PubMed  Google Scholar 

  54. 54.

    Alexander, D. H., Novembre, J. & Lange, K. Fast model-based estimation of ancestry in unrelated individuals. Genome Res. 19, 1655–1664 (2009).

    CAS  PubMed  PubMed Central  Google Scholar 

  55. 55.

    Chen, H. et al. Efficient variant set mixed model association tests for continuous and binary traits in large-scale whole-genome sequencing studies. Am. J. Hum. Genet. 104, 260–274 (2019).

    CAS  PubMed  PubMed Central  Google Scholar 

  56. 56.

    Moutsianas, L. et al. The power of gene-based rare variant methods to detect disease-associated variation and test hypotheses about complex disease. PLoS Genet. 11, e1005165 (2015).

    PubMed  PubMed Central  Google Scholar 

  57. 57.

    Lee, S., Abecasis, G. R., Boehnke, M. & Lin, X. Rare-variant association analysis: study designs and statistical tests. Am. J. Hum. Genet. 95, 5–23 (2014).

    CAS  PubMed  PubMed Central  Google Scholar 

  58. 58.

    Balduzzi, S., Rücker, G. & Schwarzer, G. How to perform a meta-analysis with R: a practical tutorial. Evid. Based Ment. Health 22, 153–160 (2019).

    PubMed  Google Scholar 

Download references

Acknowledgements

We are grateful to all individuals included in the different cohort studies. We thank O. Sand and I. Rabearivelo for their contribution to the first computer analyses. This research has been conducted using the UK Biobank Application Number 40436. We thank the Genome Aggregation Database (gnomAD) and the groups that provided exome and genome variant data to this resource. A full list of contributing groups can be found at https://gnomad.broadinstitute.org/about. We would like to thank the Type 2 Diabetes Knowledge Portal and the groups that provided data to this resource. This work was supported by grants from the French National Research Agency (ANR-10-LABX-46 (European Genomics Institute for Diabetes) and ANR-10-EQPX-07-01 (LIGAN-PM)), from the European Research Council (ERC GEPIDIAB – 294785, to P.F.; ERC Reg-Seq – 715575, to A. Bonnefond), and from the National Center for Precision Diabetic Medicine – PreciDIAB, which is jointly supported by the French National Agency for Research (ANR-18-IBHU-0001), by the European Union (FEDER), by the Hauts-de-France Regional Council and by the European Metropolis of Lille (MEL). Funding was also provided to the Renown Institute for Health Innovation by Renown Health and the Renown Health Foundation.

Author information

Affiliations

Authors

Contributions

A. Bonnefond and P.F. conceived the idea of the study, supervised the analyses and performed data interpretation; E.D., B.T. and E.V. made libraries and performed NGS, with help from A.D. and V.D.; S.G., J.-M.B., J.T.L., E.T.C., G.E., R.R., B.B., M.M., S.F., G.C., M.V., N.L.W., J.J.G and P.F. managed the collection of samples with clinical data; F.A. prepared samples; F.D.G. and D.L.G. performed computer analyses; A. Bonnefond, M.B. and A. Bolze performed data curation and statistical analysis, with help from L.Y. and M.C.; A. Bonnefond wrote the first draft of the paper, with help from P.F.; all authors critically reviewed the paper and approved the report for submission.

Corresponding authors

Correspondence to Amélie Bonnefond or Philippe Froguel.

Ethics declarations

Competing interests

R.R. is an advisory panel member for AstraZeneca, AbbVie, Sanofi, Merck Sharp & Dohme, Eli Lilly, Janssen, Novo Nordisk, Diabnext, Vaiomer and Physiogenex; is a speaker for Bayer and Servier; and has received research funding and provided research support to Danone Research, Amgen, Sanofi and Novo Nordisk. A. Bolze, E.T.C., J.L. and N.L.W. are employees and shareholders of Helix. No other conflicts were reported.

Additional information

Peer review information Primary Handling Editor: Pooja Jha.

Publisher’s note Springer Nature remains neutral with regard to jurisdictional claims in published maps and institutional affiliations.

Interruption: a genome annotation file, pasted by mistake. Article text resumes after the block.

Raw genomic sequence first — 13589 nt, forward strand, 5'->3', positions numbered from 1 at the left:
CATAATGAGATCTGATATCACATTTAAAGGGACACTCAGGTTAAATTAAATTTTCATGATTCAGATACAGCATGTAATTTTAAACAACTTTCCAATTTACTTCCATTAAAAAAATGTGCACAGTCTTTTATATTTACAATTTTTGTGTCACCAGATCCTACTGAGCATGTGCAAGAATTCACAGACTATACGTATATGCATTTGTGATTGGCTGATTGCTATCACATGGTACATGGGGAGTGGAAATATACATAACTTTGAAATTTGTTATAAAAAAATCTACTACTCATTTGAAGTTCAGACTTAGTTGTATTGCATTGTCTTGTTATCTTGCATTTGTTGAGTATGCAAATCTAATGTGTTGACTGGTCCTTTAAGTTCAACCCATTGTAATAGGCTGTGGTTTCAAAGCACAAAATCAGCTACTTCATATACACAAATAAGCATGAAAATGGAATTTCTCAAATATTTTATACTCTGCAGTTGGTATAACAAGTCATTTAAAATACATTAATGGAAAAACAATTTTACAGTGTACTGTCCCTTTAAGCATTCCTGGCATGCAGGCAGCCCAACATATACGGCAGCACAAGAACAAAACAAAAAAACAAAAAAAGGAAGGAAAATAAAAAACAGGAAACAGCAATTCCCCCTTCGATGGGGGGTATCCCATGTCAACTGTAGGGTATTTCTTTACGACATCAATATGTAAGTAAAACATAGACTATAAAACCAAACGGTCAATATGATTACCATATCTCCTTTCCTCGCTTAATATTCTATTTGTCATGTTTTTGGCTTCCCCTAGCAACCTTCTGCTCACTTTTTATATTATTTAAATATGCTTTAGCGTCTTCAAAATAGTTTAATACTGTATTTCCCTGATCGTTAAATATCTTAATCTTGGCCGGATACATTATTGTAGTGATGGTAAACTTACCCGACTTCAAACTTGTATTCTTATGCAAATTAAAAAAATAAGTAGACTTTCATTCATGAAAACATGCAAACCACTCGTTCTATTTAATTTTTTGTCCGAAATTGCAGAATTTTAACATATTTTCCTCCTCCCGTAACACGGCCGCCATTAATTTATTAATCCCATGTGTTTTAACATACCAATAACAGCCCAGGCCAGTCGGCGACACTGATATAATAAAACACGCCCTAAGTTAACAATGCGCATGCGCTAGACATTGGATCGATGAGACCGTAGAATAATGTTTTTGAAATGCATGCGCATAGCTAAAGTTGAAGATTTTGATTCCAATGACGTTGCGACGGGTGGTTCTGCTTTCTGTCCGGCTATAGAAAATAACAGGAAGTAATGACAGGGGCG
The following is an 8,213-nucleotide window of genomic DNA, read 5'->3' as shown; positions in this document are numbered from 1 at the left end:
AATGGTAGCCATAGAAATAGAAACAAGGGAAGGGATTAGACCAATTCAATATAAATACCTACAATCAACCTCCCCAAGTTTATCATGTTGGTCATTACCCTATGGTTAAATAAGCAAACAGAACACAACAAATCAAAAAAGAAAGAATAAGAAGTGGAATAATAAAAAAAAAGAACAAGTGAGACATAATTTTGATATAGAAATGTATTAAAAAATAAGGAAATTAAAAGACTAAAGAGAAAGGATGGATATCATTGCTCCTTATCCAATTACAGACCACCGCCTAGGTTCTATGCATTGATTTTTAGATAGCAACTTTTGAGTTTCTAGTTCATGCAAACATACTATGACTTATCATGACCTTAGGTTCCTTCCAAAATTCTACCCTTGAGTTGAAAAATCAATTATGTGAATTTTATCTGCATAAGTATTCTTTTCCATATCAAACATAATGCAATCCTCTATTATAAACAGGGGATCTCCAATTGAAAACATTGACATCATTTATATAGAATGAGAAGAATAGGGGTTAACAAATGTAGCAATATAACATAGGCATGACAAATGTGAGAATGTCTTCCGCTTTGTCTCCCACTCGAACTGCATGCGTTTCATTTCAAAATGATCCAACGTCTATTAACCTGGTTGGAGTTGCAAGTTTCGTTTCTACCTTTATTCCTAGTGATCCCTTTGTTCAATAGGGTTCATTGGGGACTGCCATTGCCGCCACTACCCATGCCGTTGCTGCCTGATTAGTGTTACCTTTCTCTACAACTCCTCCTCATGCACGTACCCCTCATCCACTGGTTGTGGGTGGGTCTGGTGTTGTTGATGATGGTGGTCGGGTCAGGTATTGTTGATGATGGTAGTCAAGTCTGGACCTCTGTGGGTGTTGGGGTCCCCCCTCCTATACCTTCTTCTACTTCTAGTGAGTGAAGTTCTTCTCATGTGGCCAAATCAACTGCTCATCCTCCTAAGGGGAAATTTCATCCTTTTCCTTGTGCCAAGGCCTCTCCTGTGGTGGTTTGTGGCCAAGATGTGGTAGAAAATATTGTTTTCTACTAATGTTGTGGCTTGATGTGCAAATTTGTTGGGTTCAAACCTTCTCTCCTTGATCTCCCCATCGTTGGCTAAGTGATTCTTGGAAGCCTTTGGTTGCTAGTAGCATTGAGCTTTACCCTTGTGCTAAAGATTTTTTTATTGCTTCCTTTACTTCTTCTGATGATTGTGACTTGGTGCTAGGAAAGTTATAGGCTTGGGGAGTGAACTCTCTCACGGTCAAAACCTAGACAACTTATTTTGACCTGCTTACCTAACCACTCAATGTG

Extended data

Extended Data Fig. 1 Mean rate of rare coding variants of potential interest and samples which were filtered out by each QC across the 33 genes linked with monogenic diabetes, in the RaDiO study.

The figure shows the rate of excluded samples (on the left) or variants (on the right) per QC.

Extended Data Fig. 2 Association between P/LP variants in actionable MODY genes and age of T2D diagnosis, in the 2,178 participants with T2D from the RaDiO study.

Association analyses were performed using a linear regression adjusted for age, sex, BMI and genetic ancestry. β, mean effect; SD, standard deviation; SE, standard error.

Extended Data Fig. 3 Association between P/LP variants in actionable MODY genes and insulin intake, in the 2,178 participants with T2D from the RaDiO study.

Association analyses were performed using a logistic regression adjusted for age, sex, BMI and genetic ancestry. CI, confidence interval; NA, not available; OR, odds ratio.

Extended Data Fig. 4 Association between P/LP variants in actionable MODY genes and metformin intake, in the 2,178 participants with T2D from the RaDiO study.

Association analyses were performed using a logistic regression adjusted for age, sex, BMI and genetic ancestry. CI, confidence interval; NA, not available; OR, odds ratio.

Extended Data Fig. 5 Association between P/LP variants in actionable MODY genes and family history of T2D, in the 2,178 participants with T2D from the RaDiO study.

Association analyses were performed using a logistic regression adjusted for age, sex, BMI and genetic ancestry. CI, confidence interval; OR, odds ratio.

Extended Data Fig. 6 Study design reporting entry criteria for cases and controls in the RaDiO study, the UK Biobank, the HNP study and the AMP T2D knowledge portal.

The figure shows the study design for each population study. Cases are highlighted in orange, controls are highlighted in green and exclusions are highlighted in yellow.

Extended Data Fig. 7

Bootstrapping with varying sample sizes and (a.) controls with fasting glucose < 6.1 mmol/l or (b.) controls with fasting glucose < 7.0 mmol/l, in the RaDiO study. Average: 90 sets of bootstrap.

Supplementary information

Supplementary Information

Supplementary Figures 1–3 and References for Supplementary Tables

Reporting Summary

Supplementary Tables 1–17

Source data

Source Data Fig. 1

Statistical Source Data

Rights and permissions

Reprints and Permissions

About this article

Verify currency and authenticity via CrossMark

Cite this article

Bonnefond, A., Boissel, M., Bolze, A. et al. Pathogenic variants in actionable MODY genes are associated with type 2 diabetes. Nat Metab 2, 1126–1134 (2020). https://doi.org/10.1038/s42255-020-00294-3

Download citation

Search

Nature Briefing

Sign up for the Nature Briefing newsletter — what matters in science, free to your inbox daily.

Get the most important science stories of the day, free in your inbox. Sign up for Nature Briefing